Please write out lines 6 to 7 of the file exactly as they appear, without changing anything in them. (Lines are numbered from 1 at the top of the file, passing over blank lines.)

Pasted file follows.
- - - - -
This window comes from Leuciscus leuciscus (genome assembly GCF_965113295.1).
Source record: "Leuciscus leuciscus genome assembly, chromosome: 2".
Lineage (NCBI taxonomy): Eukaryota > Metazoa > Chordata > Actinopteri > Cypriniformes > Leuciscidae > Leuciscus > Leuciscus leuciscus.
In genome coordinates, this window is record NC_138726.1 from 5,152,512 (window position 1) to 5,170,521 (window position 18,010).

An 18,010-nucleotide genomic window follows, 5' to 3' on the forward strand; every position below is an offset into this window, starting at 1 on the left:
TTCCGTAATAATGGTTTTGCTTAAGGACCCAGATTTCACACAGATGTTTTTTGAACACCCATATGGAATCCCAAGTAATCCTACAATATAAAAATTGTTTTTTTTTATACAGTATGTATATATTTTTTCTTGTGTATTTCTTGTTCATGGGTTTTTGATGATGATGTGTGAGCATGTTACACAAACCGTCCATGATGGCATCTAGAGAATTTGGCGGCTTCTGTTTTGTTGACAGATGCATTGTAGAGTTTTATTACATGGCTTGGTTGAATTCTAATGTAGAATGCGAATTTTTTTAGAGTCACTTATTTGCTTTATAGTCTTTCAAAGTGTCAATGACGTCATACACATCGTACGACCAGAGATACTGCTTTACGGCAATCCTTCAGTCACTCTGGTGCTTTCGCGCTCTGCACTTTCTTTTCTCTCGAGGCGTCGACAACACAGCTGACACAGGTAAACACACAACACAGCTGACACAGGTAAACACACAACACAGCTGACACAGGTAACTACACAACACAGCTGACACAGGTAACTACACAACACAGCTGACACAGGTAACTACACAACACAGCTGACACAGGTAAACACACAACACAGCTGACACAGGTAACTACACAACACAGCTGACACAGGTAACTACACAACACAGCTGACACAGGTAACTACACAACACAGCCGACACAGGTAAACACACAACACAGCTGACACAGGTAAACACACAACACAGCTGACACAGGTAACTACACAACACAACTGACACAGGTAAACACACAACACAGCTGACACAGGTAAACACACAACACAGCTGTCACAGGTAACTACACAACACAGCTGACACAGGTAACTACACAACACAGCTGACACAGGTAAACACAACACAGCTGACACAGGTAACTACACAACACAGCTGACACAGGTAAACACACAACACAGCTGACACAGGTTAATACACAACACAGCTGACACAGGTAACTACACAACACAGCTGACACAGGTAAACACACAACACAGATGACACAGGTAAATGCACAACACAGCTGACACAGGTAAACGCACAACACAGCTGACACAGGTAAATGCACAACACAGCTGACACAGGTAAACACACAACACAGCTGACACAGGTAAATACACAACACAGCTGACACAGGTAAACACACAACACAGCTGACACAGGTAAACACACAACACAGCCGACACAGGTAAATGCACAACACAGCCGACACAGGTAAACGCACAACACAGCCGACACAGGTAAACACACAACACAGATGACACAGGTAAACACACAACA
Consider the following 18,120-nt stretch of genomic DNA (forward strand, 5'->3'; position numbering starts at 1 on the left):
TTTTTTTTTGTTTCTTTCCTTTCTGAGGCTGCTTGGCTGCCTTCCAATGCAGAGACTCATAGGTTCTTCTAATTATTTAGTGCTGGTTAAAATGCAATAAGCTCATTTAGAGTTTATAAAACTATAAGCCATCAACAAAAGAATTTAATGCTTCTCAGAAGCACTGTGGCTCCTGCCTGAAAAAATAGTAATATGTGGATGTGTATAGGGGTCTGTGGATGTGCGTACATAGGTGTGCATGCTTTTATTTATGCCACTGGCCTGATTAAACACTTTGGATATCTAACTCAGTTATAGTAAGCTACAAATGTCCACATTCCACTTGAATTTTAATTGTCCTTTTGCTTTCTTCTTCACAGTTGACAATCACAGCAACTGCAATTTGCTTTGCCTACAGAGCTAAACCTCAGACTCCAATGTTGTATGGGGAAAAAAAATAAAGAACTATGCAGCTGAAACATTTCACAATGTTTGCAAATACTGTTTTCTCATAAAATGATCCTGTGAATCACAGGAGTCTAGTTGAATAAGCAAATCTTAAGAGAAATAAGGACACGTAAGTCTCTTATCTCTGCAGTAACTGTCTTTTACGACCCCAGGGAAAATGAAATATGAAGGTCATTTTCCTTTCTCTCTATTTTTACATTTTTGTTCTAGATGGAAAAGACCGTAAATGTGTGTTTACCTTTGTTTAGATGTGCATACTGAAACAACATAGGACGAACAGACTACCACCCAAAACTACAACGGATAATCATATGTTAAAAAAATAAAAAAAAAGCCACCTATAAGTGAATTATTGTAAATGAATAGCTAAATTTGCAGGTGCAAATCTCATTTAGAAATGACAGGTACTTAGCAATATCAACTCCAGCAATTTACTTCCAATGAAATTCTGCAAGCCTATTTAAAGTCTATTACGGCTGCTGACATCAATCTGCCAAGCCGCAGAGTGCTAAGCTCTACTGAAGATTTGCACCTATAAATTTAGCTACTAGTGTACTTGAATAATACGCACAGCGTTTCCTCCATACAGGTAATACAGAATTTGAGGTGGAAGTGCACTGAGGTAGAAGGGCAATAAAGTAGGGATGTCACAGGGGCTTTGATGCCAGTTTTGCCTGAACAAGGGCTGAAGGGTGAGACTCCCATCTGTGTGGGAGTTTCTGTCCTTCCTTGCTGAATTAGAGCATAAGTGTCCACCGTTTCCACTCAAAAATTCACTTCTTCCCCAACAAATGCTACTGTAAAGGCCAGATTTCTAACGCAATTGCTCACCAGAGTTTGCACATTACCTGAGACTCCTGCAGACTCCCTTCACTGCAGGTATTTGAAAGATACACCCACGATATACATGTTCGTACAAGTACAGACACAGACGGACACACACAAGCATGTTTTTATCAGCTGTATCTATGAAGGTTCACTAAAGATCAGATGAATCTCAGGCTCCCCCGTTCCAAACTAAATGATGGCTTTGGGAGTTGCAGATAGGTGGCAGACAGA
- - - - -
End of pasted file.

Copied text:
TTCCGTAATAATGGTTTTGCTTAAGGACCCAGATTTCACACAGATGTTTTTTGAACACCCATATGGAATCCCAAGTAATCCTACAATATAAAAATTGTTTTTTTTTATACAGTATGTATATATTTTTTCTTGTGTATTTCTTGTTCATGGGTTTTTGATGATGATGTGTGAGCATGTTACACAAACCGTCCATGATGGCATCTAGAGAATTTGGCGGCTTCTGTTTTGTTGACAGATGCATTGTAGAGTTTTATTACATGGCTTGGTTGAATTCTAATGTAGAATGCGAATTTTTTTAGAGTCACTTATTTGCTTTATAGTCTTTCAAAGTGTCAATGACGTCATACACATCGTACGACCAGAGATACTGCTTTACGGCAATCCTTCAGTCACTCTGGTGCTTTCGCGCTCTGCACTTTCTTTTCTCTCGAGGCGTCGACAACACAGCTGACACAGGTAAACACACAACACAGCTGACACAGGTAAACACACAACACAGCTGACACAGGTAACTACACAACACAGCTGACACAGGTAACTACACAACACAGCTGACACAGGTAACTACACAACACAGCTGACACAGGTAAACACACAACACAGCTGACACAGGTAACTACACAACACAGCTGACACAGGTAACTACACAACACAGCTGACACAGGTAACTACACAACACAGCCGACACAGGTAAACACACAACACAGCTGACACAGGTAAACACACAACACAGCTGACACAGGTAACTACACAACACAACTGACACAGGTAAACACACAACACAGCTGACACAGGTAAACACACAACACAGCTGTCACAGGTAACTACACAACACAGCTGACACAGGTAACTACACAACACAGCTGACACAGGTAAACACAACACAGCTGACACAGGTAACTACACAACACAGCTGACACAGGTAAACACACAACACAGCTGACACAGGTTAATACACAACACAGCTGACACAGGTAACTACACAACACAGCTGACACAGGTAAACACACAACACAGATGACACAGGTAAATGCACAACACAGCTGACACAGGTAAACGCACAACACAGCTGACACAGGTAAATGCACAACACAGCTGACACAGGTAAACACACAACACAGCTGACACAGGTAAATACACAACACAGCTGACACAGGTAAACACACAACACAGCTGACACAGGTAAACACACAACACAGCCGACACAGGTAAATGCACAACACAGCCGACACAGGTAAACGCACAACACAGCCGACACAGGTAAACACACAACACAGATGACACAGGTAAACACACAACA
Consider the following 18,120-nt stretch of genomic DNA (forward strand, 5'->3'; position numbering starts at 1 on the left):